“My Story” Chapter 29

“My Story” – by Randall Butisingh.

(Reminiscences during my life beginning 1914)

CHAPTER TWENTY-NINE

In the year 1972, the same year of my retirement, I read the Life Story of Helen Keller, the blind and deaf humanitarian.  I was so touched by her courage, her faith and her accomplishments, and also her love of Nature, that I was inspired to write poetry.  Those poems were not my first;  I had written before, but now I was so inspired by her example that the words kept flowing  My compassion was awakened and some of the poems I have written  exudes this feeling for the underprivileged..  In the same year, I published two slim volumes of poetry – “Love’s Light” and “Wild flowers”.  To date, I have written about seventy odd poems.   This was the time also when I came in contact with Rooplall Monar, one of Guyana’s most winning poet, Guska, poet and painter and Bramdeo Persaud, poet and story writer.  Together we formed the Annandale’s Writer’s Group .    I had a hand press then and we were able to publish our first volume of  “‘Poems from Annandale”.  

When I retired from teaching the salary of a trained or certificated teacher was good.  With the low cost of living – the price of oil had not yet gone up – a family, I had seven children and could have maintained a good standard of living on the wages of one individual.   Teachers, with other Government workers formed the middle class.  Soon after this, with the Sugar Welfare Programme, sugar workers were ushered into financial sufficiency, especially cane-cutters whose wages for the cutting season totaled a sizeable sum.  Those sugar workers lived then in middle class comfort though by reason of their intellectual limitation were not considered so.

The steep rise in oil price affected the standard of living, but not to a very great extent; the dollar still had its purchasing power though to a less extent and the country still had a budget surplus, but good things were not to continue.  Guyana, the most self sufficient and resourceful of the Caribbean countries was to be plunged into a state of impecuniositiy next only to Haiti, the most impoverished of the West Indian Islands.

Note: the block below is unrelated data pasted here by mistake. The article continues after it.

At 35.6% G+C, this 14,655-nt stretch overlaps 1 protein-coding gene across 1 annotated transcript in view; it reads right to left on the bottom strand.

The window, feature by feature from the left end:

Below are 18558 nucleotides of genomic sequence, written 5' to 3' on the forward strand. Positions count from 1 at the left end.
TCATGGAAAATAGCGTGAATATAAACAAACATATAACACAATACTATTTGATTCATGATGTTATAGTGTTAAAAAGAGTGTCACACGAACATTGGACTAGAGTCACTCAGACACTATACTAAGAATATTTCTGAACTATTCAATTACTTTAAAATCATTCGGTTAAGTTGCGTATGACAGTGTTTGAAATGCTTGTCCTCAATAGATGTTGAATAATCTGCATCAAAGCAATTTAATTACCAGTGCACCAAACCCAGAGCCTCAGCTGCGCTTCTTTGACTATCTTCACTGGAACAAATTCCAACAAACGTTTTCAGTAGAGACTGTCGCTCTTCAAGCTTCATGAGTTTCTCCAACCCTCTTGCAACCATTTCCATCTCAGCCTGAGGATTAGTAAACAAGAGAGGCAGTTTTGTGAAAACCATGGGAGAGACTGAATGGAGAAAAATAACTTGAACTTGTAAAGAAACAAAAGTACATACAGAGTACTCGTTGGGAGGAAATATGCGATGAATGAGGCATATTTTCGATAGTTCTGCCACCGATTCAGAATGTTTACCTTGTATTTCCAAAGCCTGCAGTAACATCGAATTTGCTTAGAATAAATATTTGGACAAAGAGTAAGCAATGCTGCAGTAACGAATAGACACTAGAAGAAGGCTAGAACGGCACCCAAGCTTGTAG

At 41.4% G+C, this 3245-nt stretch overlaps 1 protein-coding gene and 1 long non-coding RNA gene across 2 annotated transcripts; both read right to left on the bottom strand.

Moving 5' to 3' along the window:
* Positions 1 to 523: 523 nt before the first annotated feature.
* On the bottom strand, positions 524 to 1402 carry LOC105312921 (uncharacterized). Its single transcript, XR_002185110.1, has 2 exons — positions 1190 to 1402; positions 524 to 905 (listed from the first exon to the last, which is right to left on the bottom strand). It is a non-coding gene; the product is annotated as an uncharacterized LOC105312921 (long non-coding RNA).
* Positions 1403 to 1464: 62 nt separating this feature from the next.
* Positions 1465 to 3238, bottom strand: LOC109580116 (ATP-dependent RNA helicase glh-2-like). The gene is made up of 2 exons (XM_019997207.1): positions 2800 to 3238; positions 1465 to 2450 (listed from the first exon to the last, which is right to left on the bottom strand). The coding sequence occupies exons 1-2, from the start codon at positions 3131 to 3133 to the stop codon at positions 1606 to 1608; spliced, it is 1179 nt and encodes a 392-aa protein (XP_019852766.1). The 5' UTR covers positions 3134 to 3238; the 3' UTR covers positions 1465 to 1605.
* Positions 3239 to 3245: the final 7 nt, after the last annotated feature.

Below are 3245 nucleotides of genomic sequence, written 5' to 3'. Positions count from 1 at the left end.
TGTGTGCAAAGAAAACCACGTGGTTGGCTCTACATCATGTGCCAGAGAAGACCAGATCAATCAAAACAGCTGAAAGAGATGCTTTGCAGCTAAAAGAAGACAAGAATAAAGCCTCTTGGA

This state was precipitated by a Republican Government that was racist and corrupt.  The leader was dictatorial and suppressive.  Vision was absent.  Many square pegs were placed in round holes because of political patronage.  The Government made blunders time and again.  It nationalized the main industries: sugar, rice and bauxite and hurt them badly.  Some of the banks were nationalized.  The sixty mile railway from Georgetown to Rosignol was curtailed and afterwards brought to a complete halt.  Large buses were then brought from India to take its place resulting in poor transportation.   The one way road traffic became congested and there were frequent accidents resulting in casualties.   Also bad handling of these buses rendered them unfit very early and they were relegated to the scrap heap.

From this time there began a massive emigration from Guyana, chiefly Indians who were afraid of being victimized.  These included lawyers, doctors, teachers, rice millers and others; the cream of the population.  This resulted in a brain drain which impoverished the intellectual strata of the society.

Today, high offices are being filled with the mediocre and the inefficient.   Also the parlous economic situation has resulted in poor wages, a debilitated standard of living and corruption.  The crime rate, too, has increased and justice has changed its meaning.

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